It is not an effort to enforce Federal law.  It is an effort to let you know about violations of Federal law.  Whether or not you enforce them is still entirely up to you. . . .Under 2(B), the person is already stopped for some other reason. . . . So that decision to stop the individual has nothing to do with immigration law at all.  All that has to do with immigration law is the -- whether or not they can ask the Federal Government to find out if this person is illegal or not, and then leave it up to you. It seems to me that the Federal Government just doesn't want to know who's here illegally or not.
Justice Alito joined in, focused on Verrilli's argument that the Arizona law interfered with federal immigration law enforcement priorities:
How can a State officer who stops somebody or who arrests somebody for a nonimmigration offense tell whether that person falls within the Federal removal priorities without making an inquiry to the Federal Government?
Verrilli responded:
[T]here's a difference, Justice Alito, I think, between the question of any individual circumstance and a mandatory policy backed by this civil fine, that you've got to make the inquiry in every case.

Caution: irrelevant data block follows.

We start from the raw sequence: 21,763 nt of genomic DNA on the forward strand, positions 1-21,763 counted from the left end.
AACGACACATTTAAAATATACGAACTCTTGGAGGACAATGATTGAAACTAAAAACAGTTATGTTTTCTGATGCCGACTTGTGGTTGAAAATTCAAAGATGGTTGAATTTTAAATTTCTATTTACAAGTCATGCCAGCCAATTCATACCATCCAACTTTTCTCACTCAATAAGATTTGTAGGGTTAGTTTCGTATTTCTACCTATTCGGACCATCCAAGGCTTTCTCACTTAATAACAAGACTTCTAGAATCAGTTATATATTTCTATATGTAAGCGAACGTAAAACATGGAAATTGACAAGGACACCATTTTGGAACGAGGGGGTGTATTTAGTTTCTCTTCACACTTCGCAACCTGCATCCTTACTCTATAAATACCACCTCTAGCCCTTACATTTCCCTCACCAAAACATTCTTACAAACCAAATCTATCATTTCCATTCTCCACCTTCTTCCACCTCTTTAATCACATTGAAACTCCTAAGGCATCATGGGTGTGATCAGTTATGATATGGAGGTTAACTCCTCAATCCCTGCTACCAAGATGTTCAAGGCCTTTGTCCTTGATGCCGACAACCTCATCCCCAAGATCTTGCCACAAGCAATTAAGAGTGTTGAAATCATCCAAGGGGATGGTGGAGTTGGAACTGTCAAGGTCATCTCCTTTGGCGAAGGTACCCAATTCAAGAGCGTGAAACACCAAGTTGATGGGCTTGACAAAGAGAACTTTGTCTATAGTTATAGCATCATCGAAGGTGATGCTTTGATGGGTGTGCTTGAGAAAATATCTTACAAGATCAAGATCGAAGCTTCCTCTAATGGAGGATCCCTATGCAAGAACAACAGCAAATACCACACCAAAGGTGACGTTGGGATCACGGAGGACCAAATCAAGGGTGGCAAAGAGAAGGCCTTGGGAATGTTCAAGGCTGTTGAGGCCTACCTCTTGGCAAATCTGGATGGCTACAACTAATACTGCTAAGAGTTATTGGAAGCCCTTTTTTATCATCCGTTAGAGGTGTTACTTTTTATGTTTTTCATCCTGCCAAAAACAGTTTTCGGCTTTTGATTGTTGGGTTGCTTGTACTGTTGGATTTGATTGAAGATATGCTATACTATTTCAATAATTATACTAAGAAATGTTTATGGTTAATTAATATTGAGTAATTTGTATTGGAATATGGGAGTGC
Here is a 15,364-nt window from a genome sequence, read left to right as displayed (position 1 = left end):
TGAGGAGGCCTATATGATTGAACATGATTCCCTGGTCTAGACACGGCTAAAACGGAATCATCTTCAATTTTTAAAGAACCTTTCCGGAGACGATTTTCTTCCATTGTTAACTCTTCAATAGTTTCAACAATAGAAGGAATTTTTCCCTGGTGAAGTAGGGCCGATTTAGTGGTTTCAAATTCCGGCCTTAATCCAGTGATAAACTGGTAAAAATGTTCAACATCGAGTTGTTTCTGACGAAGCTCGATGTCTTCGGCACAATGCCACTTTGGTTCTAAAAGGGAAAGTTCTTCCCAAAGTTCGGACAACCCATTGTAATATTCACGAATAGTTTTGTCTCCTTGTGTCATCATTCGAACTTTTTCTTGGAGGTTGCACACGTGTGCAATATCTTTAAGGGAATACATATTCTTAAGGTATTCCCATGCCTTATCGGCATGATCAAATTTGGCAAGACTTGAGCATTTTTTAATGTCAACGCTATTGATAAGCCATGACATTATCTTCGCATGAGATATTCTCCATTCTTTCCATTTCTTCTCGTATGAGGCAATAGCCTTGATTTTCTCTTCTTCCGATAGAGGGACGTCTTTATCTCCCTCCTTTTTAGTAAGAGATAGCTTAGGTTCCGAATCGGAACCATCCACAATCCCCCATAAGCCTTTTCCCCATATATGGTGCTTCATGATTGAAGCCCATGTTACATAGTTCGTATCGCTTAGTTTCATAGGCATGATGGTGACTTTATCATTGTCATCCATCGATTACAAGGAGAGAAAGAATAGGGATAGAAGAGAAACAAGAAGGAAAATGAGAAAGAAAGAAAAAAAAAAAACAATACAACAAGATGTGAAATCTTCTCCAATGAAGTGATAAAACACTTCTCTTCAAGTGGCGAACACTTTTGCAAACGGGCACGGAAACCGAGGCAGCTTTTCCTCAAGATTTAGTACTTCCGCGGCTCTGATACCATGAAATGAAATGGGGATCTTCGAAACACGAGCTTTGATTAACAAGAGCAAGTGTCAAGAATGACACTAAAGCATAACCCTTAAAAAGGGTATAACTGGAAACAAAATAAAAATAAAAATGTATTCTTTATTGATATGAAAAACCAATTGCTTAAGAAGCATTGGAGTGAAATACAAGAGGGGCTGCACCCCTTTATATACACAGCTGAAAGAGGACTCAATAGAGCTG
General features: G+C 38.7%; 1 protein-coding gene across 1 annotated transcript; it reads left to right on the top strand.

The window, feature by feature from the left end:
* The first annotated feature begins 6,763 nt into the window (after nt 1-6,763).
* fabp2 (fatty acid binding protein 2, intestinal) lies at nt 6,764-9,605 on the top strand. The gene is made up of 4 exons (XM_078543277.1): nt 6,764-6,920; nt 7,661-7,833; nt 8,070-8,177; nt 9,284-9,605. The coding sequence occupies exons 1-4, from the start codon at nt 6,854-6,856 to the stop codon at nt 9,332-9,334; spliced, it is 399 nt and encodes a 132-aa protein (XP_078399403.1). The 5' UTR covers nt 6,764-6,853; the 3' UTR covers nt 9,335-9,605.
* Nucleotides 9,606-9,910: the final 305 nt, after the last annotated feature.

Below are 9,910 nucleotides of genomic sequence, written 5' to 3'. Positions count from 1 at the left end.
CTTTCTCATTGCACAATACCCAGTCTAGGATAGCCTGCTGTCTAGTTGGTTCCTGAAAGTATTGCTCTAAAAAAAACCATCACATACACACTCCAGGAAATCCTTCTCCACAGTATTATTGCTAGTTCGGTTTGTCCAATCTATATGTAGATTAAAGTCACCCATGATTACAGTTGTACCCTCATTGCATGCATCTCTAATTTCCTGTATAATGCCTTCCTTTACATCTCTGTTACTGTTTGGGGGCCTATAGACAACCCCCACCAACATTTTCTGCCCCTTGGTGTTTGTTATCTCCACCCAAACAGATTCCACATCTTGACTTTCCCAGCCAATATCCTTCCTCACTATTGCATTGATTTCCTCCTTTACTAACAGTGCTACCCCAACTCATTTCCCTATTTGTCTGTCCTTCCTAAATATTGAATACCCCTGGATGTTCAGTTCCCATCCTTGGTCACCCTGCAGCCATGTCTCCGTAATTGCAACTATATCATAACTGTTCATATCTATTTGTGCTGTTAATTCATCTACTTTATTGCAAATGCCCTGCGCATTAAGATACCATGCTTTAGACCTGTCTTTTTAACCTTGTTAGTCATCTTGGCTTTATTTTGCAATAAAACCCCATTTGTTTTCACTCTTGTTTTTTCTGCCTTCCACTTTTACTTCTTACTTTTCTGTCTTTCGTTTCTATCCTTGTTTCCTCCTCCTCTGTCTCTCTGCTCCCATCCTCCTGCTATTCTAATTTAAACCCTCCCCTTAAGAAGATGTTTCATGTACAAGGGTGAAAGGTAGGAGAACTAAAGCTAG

In other words, Arizona police officers can contact the Federal government for immigration information voluntarily, but Arizona cannot tell them to do so.

At this point, even Justice Breyer was confused:
Look, in the Federal statute, it says in 1373 that nobody can prohibit or restrict any government entity from making this inquiry of the Federal Government.  And then it says that the Federal Government has -- any agency -- and then it says the Federal Government has an obligation to respond. . . .If that were the situation, and we said it had to be the situation, then what in the Federal statute would that conflict with, where we have two provisions that say any policeman can call? . . .Because in my mind, I'm not clear what your answer is to that.